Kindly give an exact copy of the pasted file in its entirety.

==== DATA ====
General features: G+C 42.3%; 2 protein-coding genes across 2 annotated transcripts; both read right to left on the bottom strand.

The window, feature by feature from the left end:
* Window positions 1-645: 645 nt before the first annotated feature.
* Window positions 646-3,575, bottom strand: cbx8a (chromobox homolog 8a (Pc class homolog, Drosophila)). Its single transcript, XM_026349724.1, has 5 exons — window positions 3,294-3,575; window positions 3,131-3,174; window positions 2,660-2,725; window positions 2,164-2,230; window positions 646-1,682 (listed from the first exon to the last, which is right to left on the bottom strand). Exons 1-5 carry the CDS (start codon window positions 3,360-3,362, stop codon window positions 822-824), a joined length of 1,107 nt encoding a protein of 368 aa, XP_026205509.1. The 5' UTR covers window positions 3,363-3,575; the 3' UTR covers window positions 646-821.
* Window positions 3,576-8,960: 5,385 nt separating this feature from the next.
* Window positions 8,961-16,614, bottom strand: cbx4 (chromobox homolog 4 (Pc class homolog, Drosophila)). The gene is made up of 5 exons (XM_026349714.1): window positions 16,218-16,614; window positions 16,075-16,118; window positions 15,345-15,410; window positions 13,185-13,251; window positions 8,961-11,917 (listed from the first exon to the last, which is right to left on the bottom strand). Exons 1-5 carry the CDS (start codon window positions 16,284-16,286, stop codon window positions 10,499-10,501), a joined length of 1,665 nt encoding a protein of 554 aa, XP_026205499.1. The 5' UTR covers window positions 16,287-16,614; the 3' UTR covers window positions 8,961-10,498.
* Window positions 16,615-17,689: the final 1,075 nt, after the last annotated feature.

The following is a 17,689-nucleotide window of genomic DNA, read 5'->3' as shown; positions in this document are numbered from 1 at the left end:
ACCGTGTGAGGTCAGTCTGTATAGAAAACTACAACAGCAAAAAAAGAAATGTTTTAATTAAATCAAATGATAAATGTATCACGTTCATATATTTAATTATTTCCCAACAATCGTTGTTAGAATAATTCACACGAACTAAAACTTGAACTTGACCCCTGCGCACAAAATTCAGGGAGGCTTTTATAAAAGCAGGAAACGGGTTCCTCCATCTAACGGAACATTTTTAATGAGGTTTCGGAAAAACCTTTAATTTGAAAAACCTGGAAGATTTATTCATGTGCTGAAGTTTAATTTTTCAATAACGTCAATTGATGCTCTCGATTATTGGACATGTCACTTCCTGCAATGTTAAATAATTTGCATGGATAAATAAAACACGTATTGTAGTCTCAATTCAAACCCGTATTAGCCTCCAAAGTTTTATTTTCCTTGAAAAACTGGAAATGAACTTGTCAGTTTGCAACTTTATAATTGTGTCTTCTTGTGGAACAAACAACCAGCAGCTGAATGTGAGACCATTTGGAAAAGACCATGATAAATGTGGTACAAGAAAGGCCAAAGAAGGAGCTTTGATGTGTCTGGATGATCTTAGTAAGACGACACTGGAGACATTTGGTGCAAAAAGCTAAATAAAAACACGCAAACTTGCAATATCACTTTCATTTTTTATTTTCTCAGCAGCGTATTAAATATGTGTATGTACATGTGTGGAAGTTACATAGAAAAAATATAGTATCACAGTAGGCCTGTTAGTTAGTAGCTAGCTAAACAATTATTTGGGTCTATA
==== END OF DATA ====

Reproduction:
General features: G+C 42.3%; 2 protein-coding genes across 2 annotated transcripts; both read right to left on the bottom strand.

The window, feature by feature from the left end:
* Window positions 1-645: 645 nt before the first annotated feature.
* Window positions 646-3,575, bottom strand: cbx8a (chromobox homolog 8a (Pc class homolog, Drosophila)). Its single transcript, XM_026349724.1, has 5 exons — window positions 3,294-3,575; window positions 3,131-3,174; window positions 2,660-2,725; window positions 2,164-2,230; window positions 646-1,682 (listed from the first exon to the last, which is right to left on the bottom strand). Exons 1-5 carry the CDS (start codon window positions 3,360-3,362, stop codon window positions 822-824), a joined length of 1,107 nt encoding a protein of 368 aa, XP_026205509.1. The 5' UTR covers window positions 3,363-3,575; the 3' UTR covers window positions 646-821.
* Window positions 3,576-8,960: 5,385 nt separating this feature from the next.
* Window positions 8,961-16,614, bottom strand: cbx4 (chromobox homolog 4 (Pc class homolog, Drosophila)). The gene is made up of 5 exons (XM_026349714.1): window positions 16,218-16,614; window positions 16,075-16,118; window positions 15,345-15,410; window positions 13,185-13,251; window positions 8,961-11,917 (listed from the first exon to the last, which is right to left on the bottom strand). Exons 1-5 carry the CDS (start codon window positions 16,284-16,286, stop codon window positions 10,499-10,501), a joined length of 1,665 nt encoding a protein of 554 aa, XP_026205499.1. The 5' UTR covers window positions 16,287-16,614; the 3' UTR covers window positions 8,961-10,498.
* Window positions 16,615-17,689: the final 1,075 nt, after the last annotated feature.

The following is a 17,689-nucleotide window of genomic DNA, read 5'->3' as shown; positions in this document are numbered from 1 at the left end:
ACCGTGTGAGGTCAGTCTGTATAGAAAACTACAACAGCAAAAAAAGAAATGTTTTAATTAAATCAAATGATAAATGTATCACGTTCATATATTTAATTATTTCCCAACAATCGTTGTTAGAATAATTCACACGAACTAAAACTTGAACTTGACCCCTGCGCACAAAATTCAGGGAGGCTTTTATAAAAGCAGGAAACGGGTTCCTCCATCTAACGGAACATTTTTAATGAGGTTTCGGAAAAACCTTTAATTTGAAAAACCTGGAAGATTTATTCATGTGCTGAAGTTTAATTTTTCAATAACGTCAATTGATGCTCTCGATTATTGGACATGTCACTTCCTGCAATGTTAAATAATTTGCATGGATAAATAAAACACGTATTGTAGTCTCAATTCAAACCCGTATTAGCCTCCAAAGTTTTATTTTCCTTGAAAAACTGGAAATGAACTTGTCAGTTTGCAACTTTATAATTGTGTCTTCTTGTGGAACAAACAACCAGCAGCTGAATGTGAGACCATTTGGAAAAGACCATGATAAATGTGGTACAAGAAAGGCCAAAGAAGGAGCTTTGATGTGTCTGGATGATCTTAGTAAGACGACACTGGAGACATTTGGTGCAAAAAGCTAAATAAAAACACGCAAACTTGCAATATCACTTTCATTTTTTATTTTCTCAGCAGCGTATTAAATATGTGTATGTACATGTGTGGAAGTTACATAGAAAAAATATAGTATCACAGTAGGCCTGTTAGTTAGTAGCTAGCTAAACAATTATTTGGGTCTATA